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 Iconic superstar, actress, singer, and author Adrienne Barbeau is celebrating the release of her new film, “For The Love Of Jessee” where she stars as Katharyn, the sensitively played, strong willed, manipulative mom of Doctor Luke Matthew. The film is set for Digital release on May 1, 2020. Also starring in the movie is Bre Blair, Randy Wayne, Mandahla Rose, Manu Intiraymi, and Tony Denman. The emotional and heartfelt film is directed by David McAbee and produced by Curta and Dennis Schlarbaum.

Adrienne Barbeau is best known for roles as Carol Traynor, the divorced daughter of Maude on the successful sitcom Maude, and Rizzo in the original Broadway musical Grease. She is also known for her appearances in science-fiction films including: “The Fog”, “Creepshow”, “Swamp Thing”, and “Escape From New York.” More recently Ms. Barbeau provided the voice of Catwoman on Batman, the animated series and appeared in the HBO series “Carnivàle” as Ruthy the snake dancer. Most recently she can be seen in the Netflix series AJ and the Queen with RuPaul.

I spoke with Adrienne regarding “For The Love of Jessee”, and her amazing career…..she was vibrant, relevant, authentic, funny, humble and everything good a person can be….

 

INTERVIEW
What made you decide to portray the role of Katharyn?
I thought it was an interesting role. Usually you don’t see the mother show up with such little enthusiasm on the part of a child. I just thought it was a really nice script, so I did it.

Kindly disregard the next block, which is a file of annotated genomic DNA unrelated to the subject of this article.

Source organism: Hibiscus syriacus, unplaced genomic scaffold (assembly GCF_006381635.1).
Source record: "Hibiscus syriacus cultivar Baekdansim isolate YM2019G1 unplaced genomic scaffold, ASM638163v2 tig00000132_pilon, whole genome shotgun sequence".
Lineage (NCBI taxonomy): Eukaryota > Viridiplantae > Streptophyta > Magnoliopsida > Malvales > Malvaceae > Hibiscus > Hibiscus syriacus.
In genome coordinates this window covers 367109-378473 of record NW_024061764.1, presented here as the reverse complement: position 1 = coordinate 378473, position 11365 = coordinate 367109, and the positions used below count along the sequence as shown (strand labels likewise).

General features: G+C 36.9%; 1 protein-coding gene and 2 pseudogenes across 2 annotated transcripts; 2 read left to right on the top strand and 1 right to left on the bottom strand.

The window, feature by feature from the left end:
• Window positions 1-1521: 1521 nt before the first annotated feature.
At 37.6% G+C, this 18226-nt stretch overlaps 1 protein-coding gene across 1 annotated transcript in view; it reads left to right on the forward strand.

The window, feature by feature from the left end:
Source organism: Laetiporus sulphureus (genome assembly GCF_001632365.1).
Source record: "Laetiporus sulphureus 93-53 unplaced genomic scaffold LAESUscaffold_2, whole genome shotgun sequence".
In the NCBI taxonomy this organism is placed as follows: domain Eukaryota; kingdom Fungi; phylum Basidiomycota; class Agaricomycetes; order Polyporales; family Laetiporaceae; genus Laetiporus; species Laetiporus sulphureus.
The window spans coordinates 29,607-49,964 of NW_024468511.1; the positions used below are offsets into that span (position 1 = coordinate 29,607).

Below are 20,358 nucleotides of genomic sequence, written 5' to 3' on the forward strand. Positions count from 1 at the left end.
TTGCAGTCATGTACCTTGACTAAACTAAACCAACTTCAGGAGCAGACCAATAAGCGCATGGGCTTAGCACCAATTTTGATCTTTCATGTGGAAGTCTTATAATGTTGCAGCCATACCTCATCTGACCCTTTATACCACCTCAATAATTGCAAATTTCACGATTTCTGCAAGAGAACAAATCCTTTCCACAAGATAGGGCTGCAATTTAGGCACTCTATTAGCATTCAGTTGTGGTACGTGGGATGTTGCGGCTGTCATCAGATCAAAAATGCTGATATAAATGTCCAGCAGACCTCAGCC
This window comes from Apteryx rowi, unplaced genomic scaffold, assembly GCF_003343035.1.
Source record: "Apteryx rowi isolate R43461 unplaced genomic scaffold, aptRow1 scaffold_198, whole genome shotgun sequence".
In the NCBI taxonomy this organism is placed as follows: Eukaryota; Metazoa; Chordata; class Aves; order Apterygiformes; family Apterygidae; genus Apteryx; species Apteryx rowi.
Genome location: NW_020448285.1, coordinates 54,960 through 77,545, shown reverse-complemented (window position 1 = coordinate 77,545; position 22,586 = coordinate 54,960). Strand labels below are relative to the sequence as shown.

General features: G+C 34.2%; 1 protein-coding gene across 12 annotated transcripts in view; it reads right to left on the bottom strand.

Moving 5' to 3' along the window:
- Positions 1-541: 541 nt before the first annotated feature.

Have you had your ultimate dream role or are you still looking for it?
I really loved Ruthie in “Carnivàle.” I mean if I want to go way, way back I loved Rizzo. I was the original Rizzo in the first Broadway production of “Grease.” Ruthie was just a wonderful role. For a woman in her 50’s to not have to be a nurse or a judge….I just loved everything about the show, the cast, the crew, the writers, the directors, the location… which allowed me to take my kids to school and still get to work on time. It was really an incredible experience and she was so unique. It’s not often a woman in her 50s gets to be romantic or sexual.

So Ruthie is one, I don’t know if there is another one…I don’t know what’s she’s going to be. I guess that’s another reason I took the role of the mother in Jessee, because there was some meat there. There was something to work with, for a woman my age.

You’ve had an incredible career thus far. You kind of did some of everything. Tell me, was it hard working with Bea Arthur?
Oh no, it was wonderful. She was the best. It was my first television show, I’d never done television before. I’d only done stage up until then. It wasn’t until a couple years that we were into Maude that I started doing other television movies and yes,I realized how truly incredible she was. She was the most giving, loving actor and the most professional. She set the tone for the whole show. I know I told her later but at the time I just took it for granted, we were all going to show up and do the work the best we could, and do what was best for the show. But she really set that tone. You don’t always get that so I was very, very fortunate. And I loved her.